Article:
Twist in $500M Mob-Linked Boston Art Heist

Museum with empty frame awaits stolen painting's return.

Note: I checked with Philly mob expert George Anastasia for confirmation: there's no historical knowledge regarding a New England branch of a Philadelphia mafia family.

Robert Gentile, "an aging, unremarkable wiseguy from Hartford [Connecticut]" grew from obscurity into infamy after the widowed wife of a dead longtime associate told the FBI that Gentile was linked to a half-billion-dollar heist that occurred some 25 years ago.

He'd been an off-the-radar mobster with a criminal history stretching back to the 1950s when he was suddenly publicly identified as the FBI's chief suspect in one of the world's most perplexing crimes, the "officially unsolved" robbery of Boston's Isabella Stewart Gardner Museum in March of 1990. Experts to this day puzzle over why the robbers took certain artworks and not other more-valuable pieces. The Hartford Courier ran a story breaking the news.

A new wrinkle in this story was recently revealed, when a published report detailed how the FBI accumulated additional incriminating information about Gentile -- namely, his own words, recorded by two snitches.

No one's ever been convicted of this crime, though the FBI says it knows the identifies of the robbers, though it hasn't named them publicly. The Massachusetts U.S. Attorney’s Office and the FBI’s Boston Field Office continue to investigate the robbery in partnership with the museum, which still offers a $5 million reward for information leading to the artworks' recovery. Here's the FBI's announcement and list of the 13 stolen titles. Also see the FBI's dedicated webpage.

One of the Biggest Mob Heists Ever?
Two men dressed as police officers entered the Gardner Museum and overpowered and tied up security guards and stole 13 paintings valued at around $500 million. In addition to Degas sketches and Rembrandt works, they took a Vermeer painting, one of only 36 in existence.

But then earlier this week, on January 3, a twist in the story came to light via The Hartford Courant, which revealed there's more than the widow's testimony that's incriminating Gentile.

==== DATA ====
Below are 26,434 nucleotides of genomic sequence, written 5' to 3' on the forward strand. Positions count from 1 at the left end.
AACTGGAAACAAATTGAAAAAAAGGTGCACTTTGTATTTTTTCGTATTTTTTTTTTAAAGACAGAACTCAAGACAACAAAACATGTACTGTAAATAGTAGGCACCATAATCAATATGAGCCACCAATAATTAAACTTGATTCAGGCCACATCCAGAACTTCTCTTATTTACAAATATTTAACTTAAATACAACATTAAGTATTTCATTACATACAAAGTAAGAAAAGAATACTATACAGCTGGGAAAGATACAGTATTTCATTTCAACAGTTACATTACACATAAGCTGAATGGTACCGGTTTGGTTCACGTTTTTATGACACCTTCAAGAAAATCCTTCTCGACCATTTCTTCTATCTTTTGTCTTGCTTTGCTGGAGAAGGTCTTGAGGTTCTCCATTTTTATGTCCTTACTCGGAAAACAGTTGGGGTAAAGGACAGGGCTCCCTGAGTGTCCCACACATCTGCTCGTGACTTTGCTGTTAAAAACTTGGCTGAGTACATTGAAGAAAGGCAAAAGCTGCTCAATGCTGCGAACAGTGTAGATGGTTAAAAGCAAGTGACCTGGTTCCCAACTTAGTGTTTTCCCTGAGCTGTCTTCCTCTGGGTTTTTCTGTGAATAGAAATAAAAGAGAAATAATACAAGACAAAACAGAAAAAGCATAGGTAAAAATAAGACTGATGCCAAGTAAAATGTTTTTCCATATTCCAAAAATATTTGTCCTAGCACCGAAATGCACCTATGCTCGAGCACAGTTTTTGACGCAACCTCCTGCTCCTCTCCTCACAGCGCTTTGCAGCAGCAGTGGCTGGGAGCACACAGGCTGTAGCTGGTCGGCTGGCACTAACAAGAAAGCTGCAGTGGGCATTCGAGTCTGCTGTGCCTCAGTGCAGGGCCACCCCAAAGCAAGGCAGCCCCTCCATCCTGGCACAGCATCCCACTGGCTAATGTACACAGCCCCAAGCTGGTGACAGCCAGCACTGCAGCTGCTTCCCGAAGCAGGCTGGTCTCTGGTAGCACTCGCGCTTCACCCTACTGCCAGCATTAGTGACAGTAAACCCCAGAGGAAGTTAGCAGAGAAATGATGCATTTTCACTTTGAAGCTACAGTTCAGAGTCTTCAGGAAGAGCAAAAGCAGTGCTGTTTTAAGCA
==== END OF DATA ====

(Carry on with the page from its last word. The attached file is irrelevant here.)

"What put Robert "The Cook" Gentile at the center of the mystery and why authorities have pursued him relentlessly..." stems from evidence obtained by a "longtime Gentile associate who agreed to work with the FBI."

The turncoat "told agents that Gentile has acted for years as if he had access to the missing art, has talked about selling it and, for a time, kept what appeared to have been a lesser-known Gardner piece — a 200-year-old gilded eagle — at a used car lot he owned in South Windsor."

Sebastian "Sammy" Mozzicato delivered the astonishing account of Gentile and the world's best known stolen art to the FBI a year ago, after agents, dangling a $5 million reward as a lure, enlisted him and a cousin as secret cooperators in the recovery effort. Investigators have suspected for years — and Gentile has denied for just as long — that he is withholding information about the art.

Agents recruited the cousins, Gentile associates for decades, as participants in a sting that agents hoped would shake loose enough information to locate the art.

An attempted sting op failed because Gentile grew suspicious.

During one operation, Gentile was recorded discussing the paintings with an undercover FBI agent posing a pot dealer. The agent asked Gentile why he didn't simply return the paintings and pocket the $5 million reward.

"The answer, based on Mr. Gentile's own words, was he felt that the feds were going to come after him anyway, even if he was going to turn in the paintings for the $5 million reward," a prosecutor said.

During the same conversation, Gentile wanted an interest in the dealer's pot business and was "furious" when he was declined

"Do you know who I am?" he queried the agent, noting he could have people killed.

The two cousins still managed to catch him on a recording discussing sales transactions regarding multiple paintings for millions of dollars.

"Mozzicato said he believes Gentile has had access to the art since the late 1990s — which is when investigators suspect he was part of a Boston gang that gained control of the art from whoever stole it."